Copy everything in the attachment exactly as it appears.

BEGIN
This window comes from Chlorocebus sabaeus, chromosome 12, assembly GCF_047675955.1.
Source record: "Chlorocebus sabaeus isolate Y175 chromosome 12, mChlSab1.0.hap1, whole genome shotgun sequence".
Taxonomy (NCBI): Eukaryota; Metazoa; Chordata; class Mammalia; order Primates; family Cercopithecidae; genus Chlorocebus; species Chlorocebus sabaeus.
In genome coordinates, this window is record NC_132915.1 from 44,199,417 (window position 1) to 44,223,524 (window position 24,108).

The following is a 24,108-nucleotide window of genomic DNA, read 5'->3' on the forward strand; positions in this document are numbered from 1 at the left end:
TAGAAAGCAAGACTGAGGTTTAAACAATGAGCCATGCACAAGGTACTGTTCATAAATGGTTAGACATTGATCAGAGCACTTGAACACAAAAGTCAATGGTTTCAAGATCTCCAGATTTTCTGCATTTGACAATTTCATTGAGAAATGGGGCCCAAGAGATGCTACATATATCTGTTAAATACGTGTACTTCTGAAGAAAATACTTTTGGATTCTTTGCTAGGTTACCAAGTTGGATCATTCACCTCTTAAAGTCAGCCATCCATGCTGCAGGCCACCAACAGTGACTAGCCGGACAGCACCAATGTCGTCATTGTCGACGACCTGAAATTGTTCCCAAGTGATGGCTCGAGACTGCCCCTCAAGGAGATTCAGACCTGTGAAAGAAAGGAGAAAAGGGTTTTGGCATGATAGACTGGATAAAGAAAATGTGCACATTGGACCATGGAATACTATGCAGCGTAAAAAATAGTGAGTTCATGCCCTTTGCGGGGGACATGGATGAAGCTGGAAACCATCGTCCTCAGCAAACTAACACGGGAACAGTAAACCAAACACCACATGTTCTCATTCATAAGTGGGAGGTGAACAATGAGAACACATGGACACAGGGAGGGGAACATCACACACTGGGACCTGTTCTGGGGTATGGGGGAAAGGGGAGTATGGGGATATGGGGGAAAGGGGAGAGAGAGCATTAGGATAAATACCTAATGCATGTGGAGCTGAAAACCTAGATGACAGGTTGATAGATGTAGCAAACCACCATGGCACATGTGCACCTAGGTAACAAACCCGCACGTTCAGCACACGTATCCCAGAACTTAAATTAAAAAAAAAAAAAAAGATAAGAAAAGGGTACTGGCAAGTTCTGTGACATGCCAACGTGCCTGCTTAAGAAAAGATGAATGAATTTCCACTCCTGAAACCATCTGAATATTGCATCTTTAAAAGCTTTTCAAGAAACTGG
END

This window comes from Chlorocebus sabaeus, chromosome 12, assembly GCF_047675955.1.
Source record: "Chlorocebus sabaeus isolate Y175 chromosome 12, mChlSab1.0.hap1, whole genome shotgun sequence".
Taxonomy (NCBI): Eukaryota; Metazoa; Chordata; class Mammalia; order Primates; family Cercopithecidae; genus Chlorocebus; species Chlorocebus sabaeus.
In genome coordinates, this window is record NC_132915.1 from 44,199,417 (window position 1) to 44,223,524 (window position 24,108).

The following is a 24,108-nucleotide window of genomic DNA, read 5'->3' on the forward strand; positions in this document are numbered from 1 at the left end:
TAGAAAGCAAGACTGAGGTTTAAACAATGAGCCATGCACAAGGTACTGTTCATAAATGGTTAGACATTGATCAGAGCACTTGAACACAAAAGTCAATGGTTTCAAGATCTCCAGATTTTCTGCATTTGACAATTTCATTGAGAAATGGGGCCCAAGAGATGCTACATATATCTGTTAAATACGTGTACTTCTGAAGAAAATACTTTTGGATTCTTTGCTAGGTTACCAAGTTGGATCATTCACCTCTTAAAGTCAGCCATCCATGCTGCAGGCCACCAACAGTGACTAGCCGGACAGCACCAATGTCGTCATTGTCGACGACCTGAAATTGTTCCCAAGTGATGGCTCGAGACTGCCCCTCAAGGAGATTCAGACCTGTGAAAGAAAGGAGAAAAGGGTTTTGGCATGATAGACTGGATAAAGAAAATGTGCACATTGGACCATGGAATACTATGCAGCGTAAAAAATAGTGAGTTCATGCCCTTTGCGGGGGACATGGATGAAGCTGGAAACCATCGTCCTCAGCAAACTAACACGGGAACAGTAAACCAAACACCACATGTTCTCATTCATAAGTGGGAGGTGAACAATGAGAACACATGGACACAGGGAGGGGAACATCACACACTGGGACCTGTTCTGGGGTATGGGGGAAAGGGGAGTATGGGGATATGGGGGAAAGGGGAGAGAGAGCATTAGGATAAATACCTAATGCATGTGGAGCTGAAAACCTAGATGACAGGTTGATAGATGTAGCAAACCACCATGGCACATGTGCACCTAGGTAACAAACCCGCACGTTCAGCACACGTATCCCAGAACTTAAATTAAAAAAAAAAAAAAAGATAAGAAAAGGGTACTGGCAAGTTCTGTGACATGCCAACGTGCCTGCTTAAGAAAAGATGAATGAATTTCCACTCCTGAAACCATCTGAATATTGCATCTTTAAAAGCTTTTCAAGAAACTGG